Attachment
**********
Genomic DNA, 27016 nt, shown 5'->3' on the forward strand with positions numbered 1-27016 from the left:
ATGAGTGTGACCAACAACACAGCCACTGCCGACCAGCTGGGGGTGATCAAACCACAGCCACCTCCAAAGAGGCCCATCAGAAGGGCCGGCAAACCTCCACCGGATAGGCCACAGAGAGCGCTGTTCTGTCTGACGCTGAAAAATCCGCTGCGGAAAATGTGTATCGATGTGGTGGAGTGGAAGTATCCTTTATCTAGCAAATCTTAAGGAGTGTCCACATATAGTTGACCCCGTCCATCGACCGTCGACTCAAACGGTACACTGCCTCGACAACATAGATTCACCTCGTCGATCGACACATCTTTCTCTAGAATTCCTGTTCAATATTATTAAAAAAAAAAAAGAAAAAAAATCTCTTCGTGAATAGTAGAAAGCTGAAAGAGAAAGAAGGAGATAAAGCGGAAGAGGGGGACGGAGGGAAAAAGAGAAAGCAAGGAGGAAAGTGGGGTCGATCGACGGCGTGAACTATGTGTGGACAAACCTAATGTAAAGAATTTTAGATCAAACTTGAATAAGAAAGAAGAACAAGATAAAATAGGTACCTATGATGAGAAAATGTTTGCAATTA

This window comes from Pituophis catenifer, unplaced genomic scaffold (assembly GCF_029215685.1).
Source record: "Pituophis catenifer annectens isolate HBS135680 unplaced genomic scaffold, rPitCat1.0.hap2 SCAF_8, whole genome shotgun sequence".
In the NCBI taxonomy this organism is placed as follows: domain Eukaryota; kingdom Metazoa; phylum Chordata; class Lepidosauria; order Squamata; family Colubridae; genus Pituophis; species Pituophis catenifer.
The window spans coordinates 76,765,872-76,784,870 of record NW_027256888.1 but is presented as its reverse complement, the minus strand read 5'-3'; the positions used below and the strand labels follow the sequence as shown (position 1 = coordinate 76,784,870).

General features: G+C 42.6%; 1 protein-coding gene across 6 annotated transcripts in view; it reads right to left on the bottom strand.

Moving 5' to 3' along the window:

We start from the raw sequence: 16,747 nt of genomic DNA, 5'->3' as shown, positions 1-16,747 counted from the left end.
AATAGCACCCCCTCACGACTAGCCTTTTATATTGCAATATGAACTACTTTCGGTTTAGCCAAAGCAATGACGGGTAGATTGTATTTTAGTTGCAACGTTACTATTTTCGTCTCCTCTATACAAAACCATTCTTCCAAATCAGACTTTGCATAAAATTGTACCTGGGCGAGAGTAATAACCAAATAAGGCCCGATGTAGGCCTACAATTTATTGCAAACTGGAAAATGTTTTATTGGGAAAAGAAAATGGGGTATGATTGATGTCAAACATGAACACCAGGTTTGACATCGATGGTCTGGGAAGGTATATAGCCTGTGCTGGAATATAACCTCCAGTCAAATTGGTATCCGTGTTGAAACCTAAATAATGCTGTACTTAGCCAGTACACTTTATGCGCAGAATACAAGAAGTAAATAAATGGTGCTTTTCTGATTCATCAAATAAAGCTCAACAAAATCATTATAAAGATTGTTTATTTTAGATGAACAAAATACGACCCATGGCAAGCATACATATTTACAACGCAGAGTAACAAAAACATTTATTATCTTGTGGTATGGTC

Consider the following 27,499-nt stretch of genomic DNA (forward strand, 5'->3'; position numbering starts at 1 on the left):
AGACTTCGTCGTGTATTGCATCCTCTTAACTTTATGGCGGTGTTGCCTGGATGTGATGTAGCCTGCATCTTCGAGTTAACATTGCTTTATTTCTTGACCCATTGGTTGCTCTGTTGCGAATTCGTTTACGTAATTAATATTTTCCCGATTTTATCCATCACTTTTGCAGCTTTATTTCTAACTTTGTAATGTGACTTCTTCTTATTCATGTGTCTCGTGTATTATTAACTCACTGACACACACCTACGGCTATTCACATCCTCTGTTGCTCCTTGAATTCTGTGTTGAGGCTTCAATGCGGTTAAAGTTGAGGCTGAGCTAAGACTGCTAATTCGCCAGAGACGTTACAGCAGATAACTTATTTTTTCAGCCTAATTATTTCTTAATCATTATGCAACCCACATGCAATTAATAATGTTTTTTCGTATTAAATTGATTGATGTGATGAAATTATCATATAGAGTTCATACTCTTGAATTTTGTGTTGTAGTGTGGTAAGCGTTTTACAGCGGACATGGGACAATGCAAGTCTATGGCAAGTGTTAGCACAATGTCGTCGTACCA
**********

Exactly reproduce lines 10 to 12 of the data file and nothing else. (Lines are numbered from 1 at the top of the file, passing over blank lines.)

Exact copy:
AATAGCACCCCCTCACGACTAGCCTTTTATATTGCAATATGAACTACTTTCGGTTTAGCCAAAGCAATGACGGGTAGATTGTATTTTAGTTGCAACGTTACTATTTTCGTCTCCTCTATACAAAACCATTCTTCCAAATCAGACTTTGCATAAAATTGTACCTGGGCGAGAGTAATAACCAAATAAGGCCCGATGTAGGCCTACAATTTATTGCAAACTGGAAAATGTTTTATTGGGAAAAGAAAATGGGGTATGATTGATGTCAAACATGAACACCAGGTTTGACATCGATGGTCTGGGAAGGTATATAGCCTGTGCTGGAATATAACCTCCAGTCAAATTGGTATCCGTGTTGAAACCTAAATAATGCTGTACTTAGCCAGTACACTTTATGCGCAGAATACAAGAAGTAAATAAATGGTGCTTTTCTGATTCATCAAATAAAGCTCAACAAAATCATTATAAAGATTGTTTATTTTAGATGAACAAAATACGACCCATGGCAAGCATACATATTTACAACGCAGAGTAACAAAAACATTTATTATCTTGTGGTATGGTC

Consider the following 27,499-nt stretch of genomic DNA (forward strand, 5'->3'; position numbering starts at 1 on the left):
AGACTTCGTCGTGTATTGCATCCTCTTAACTTTATGGCGGTGTTGCCTGGATGTGATGTAGCCTGCATCTTCGAGTTAACATTGCTTTATTTCTTGACCCATTGGTTGCTCTGTTGCGAATTCGTTTACGTAATTAATATTTTCCCGATTTTATCCATCACTTTTGCAGCTTTATTTCTAACTTTGTAATGTGACTTCTTCTTATTCATGTGTCTCGTGTATTATTAACTCACTGACACACACCTACGGCTATTCACATCCTCTGTTGCTCCTTGAATTCTGTGTTGAGGCTTCAATGCGGTTAAAGTTGAGGCTGAGCTAAGACTGCTAATTCGCCAGAGACGTTACAGCAGATAACTTATTTTTTCAGCCTAATTATTTCTTAATCATTATGCAACCCACATGCAATTAATAATGTTTTTTCGTATTAAATTGATTGATGTGATGAAATTATCATATAGAGTTCATACTCTTGAATTTTGTGTTGTAGTGTGGTAAGCGTTTTACAGCGGACATGGGACAATGCAAGTCTATGGCAAGTGTTAGCACAATGTCGTCGTACCA